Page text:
Most humans get only one thing, a talent or skill that will become their career, and that's if they are exceedingly lucky. Furthermore, if Malcolm Gladwell's “Outliers” theory holds true, they usually have to put in about 10,000 hours of grueling and repetitive work to transform that raw talent into something truly great.
Chalk it up to the YouTube/reality TV era, but there is a pervasive sense that few current superstars racked up those hours, that they were grown in some kind of fame farm and taken to market for instant consumption. Make no mistake: Some chart dominators currently breathing the thin, brisk air at the top of the charts are delinquent on paying their dues. But Beyonce Giselle Knowles-Carter, who performs Friday at Chesapeake Energy Arena as part of her Mrs. Carter Show World Tour, probably reached the 10,000 mark before she finished her teens.
The hits started rolling out in 1998 with the release of Destiny's Child's first album and the Wyclef Jean-produced single “No, No, No.” But the Beyoncification of America actually began in the late 1980s, when a 7-year-old from Houston took first place at a local talent show where most of the contestants were at least twice her age. The first-grader won by singing “Imagine” by John Lennon, another member of the 10,000 Hour Club.
In 1992, 11-year-old Beyonce, cousin Kelly Rowland, childhood friend LaTavia Roberson and the rest of a group that was then called Girls Tyme appeared on “Star Search.” They lost to the Detroit band Skeleton Crew, which still exists 21 years later but never quite capitalized on the straight 4's they received against what Ed McMahon called the “hip-hop-rapping” Girls Tyme's straight 3's. Clearly, Beyonce and the rest of the girls had a few hours to go.
But when Destiny's Child, featuring Beyonce, Rowland, Roberson and LeToya Luckett, was finally ready for its close-up, the timing was perfect. By the late 1990s, the alt-rock revolution was a memory and R&B-inflected teen pop had taken over the charts. At the time, Destiny's Child seemed like only the latest variation on the TLC formula that ran so smoothly as pop's adjunct to 1990s hip-hop and went solidly platinum with the debut album. But then the group quickly released 1999's “The Writing's on the Wall,” featuring “Bills, Bills, Bills” and “Say My Name,” two inescapable hits that seemed to signal some kind of permanence. Even Elvis Costello deemed “Say My Name” “as good as anything (Motown's) Holland-Dozier-Holland ever wrote. It's a simple story anybody can recognize, done with tremendous panache.”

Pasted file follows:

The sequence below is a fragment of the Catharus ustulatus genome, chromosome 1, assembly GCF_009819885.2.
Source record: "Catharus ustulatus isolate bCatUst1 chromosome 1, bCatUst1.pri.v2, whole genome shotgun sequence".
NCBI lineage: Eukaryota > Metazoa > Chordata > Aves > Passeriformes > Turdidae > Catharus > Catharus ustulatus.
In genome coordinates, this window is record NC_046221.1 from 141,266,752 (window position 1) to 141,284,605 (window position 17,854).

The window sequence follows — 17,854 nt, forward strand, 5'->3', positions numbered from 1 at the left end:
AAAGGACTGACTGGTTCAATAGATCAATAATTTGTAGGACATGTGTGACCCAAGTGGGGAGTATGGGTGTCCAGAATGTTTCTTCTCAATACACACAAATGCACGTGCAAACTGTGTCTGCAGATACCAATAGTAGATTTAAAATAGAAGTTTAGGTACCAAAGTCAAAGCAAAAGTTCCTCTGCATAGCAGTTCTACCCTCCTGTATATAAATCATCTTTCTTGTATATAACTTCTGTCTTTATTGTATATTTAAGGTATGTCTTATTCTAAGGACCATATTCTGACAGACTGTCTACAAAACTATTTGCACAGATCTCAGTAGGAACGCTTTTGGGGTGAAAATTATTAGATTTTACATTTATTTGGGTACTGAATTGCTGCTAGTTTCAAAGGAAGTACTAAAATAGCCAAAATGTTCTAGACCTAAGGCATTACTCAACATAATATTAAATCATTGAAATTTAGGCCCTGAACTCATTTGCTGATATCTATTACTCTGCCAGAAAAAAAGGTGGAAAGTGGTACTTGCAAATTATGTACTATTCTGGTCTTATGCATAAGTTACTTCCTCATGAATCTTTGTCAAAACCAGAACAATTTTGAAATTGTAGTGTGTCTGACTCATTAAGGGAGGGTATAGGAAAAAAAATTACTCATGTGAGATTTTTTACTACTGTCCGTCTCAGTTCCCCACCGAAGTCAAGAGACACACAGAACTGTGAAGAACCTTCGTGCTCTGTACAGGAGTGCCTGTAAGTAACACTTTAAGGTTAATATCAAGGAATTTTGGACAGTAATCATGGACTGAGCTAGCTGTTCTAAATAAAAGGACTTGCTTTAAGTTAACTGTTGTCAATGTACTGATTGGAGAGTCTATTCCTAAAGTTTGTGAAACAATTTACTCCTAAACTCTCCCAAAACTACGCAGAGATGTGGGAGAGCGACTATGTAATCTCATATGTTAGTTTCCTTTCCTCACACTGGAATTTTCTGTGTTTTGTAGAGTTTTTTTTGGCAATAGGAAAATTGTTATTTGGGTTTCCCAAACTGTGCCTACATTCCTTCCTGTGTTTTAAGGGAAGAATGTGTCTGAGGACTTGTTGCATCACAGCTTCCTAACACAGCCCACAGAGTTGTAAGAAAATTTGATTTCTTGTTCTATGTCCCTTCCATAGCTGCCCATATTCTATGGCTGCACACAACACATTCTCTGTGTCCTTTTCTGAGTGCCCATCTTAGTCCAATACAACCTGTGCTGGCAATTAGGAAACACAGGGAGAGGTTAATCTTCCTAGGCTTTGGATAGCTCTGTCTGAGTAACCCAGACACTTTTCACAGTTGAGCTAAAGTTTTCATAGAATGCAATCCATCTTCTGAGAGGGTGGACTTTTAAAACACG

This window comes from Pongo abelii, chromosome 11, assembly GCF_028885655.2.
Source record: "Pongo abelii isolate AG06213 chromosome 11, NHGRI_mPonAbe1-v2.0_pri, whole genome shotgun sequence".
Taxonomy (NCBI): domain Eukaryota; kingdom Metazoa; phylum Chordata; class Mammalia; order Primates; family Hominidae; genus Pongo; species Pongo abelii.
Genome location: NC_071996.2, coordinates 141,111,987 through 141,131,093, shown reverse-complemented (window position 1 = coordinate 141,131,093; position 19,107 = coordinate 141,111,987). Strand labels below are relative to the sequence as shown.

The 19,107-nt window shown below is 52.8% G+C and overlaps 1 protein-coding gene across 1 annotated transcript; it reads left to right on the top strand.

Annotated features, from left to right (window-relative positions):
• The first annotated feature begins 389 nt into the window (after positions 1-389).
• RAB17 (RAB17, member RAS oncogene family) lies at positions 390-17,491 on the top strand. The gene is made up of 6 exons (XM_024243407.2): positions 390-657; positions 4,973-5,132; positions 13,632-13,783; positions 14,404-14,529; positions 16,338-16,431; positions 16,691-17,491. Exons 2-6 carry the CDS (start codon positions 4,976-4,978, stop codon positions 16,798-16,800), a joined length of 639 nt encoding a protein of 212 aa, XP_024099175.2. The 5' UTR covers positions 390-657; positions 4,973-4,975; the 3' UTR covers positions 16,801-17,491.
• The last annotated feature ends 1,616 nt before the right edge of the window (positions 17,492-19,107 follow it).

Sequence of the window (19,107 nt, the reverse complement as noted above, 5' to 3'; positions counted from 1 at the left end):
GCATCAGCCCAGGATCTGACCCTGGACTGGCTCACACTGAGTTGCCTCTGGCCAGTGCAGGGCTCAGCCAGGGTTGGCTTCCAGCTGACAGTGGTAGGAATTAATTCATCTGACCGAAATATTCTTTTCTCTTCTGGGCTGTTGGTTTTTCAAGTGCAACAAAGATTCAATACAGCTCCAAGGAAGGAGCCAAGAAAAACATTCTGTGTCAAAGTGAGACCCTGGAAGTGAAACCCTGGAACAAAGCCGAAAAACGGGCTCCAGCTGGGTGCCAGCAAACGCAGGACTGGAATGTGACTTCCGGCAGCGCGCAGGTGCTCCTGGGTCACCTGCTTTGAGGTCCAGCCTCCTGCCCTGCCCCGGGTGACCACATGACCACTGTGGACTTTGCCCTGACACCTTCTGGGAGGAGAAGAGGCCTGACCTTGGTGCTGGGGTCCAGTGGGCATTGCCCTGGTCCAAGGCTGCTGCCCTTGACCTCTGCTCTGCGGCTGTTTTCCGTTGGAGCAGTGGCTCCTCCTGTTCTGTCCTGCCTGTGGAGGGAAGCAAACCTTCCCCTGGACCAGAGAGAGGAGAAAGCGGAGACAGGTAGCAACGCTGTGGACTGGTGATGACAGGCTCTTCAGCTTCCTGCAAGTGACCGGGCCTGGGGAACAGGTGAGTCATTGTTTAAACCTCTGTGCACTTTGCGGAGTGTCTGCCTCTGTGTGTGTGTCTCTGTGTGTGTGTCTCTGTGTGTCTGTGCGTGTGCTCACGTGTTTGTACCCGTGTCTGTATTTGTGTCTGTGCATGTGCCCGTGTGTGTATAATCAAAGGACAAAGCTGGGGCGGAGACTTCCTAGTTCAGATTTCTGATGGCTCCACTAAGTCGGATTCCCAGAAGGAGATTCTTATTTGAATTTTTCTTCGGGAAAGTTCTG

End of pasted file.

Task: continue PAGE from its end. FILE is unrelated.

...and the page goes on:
And that, it turned out, was Destiny's Child's peak. With the departure of Luckett and Roberson, the group was looking more and more like the launchpad for Beyonce's solo career, which commenced with appearances and songs in MTV's “Carmen: A Hip-Hopera” and “Austin Powers in Goldmember.” Destiny's Child's “Survivor,” featuring new member Michelle Williams, posted strong sales but fewer standout songs than its predecessor, while Beyonce's proper solo debut, 2003's “Dangerously in Love,” was fully confident and packed with great songs such as “Crazy in Love,” the opening track featuring her future husband, Jay-Z. She returned to Destiny's Child for one final full album, 2004's “Destiny Fulfilled,” but compared to “Dangerously in Love,” it felt more like contract fulfillment than destiny fulfillment.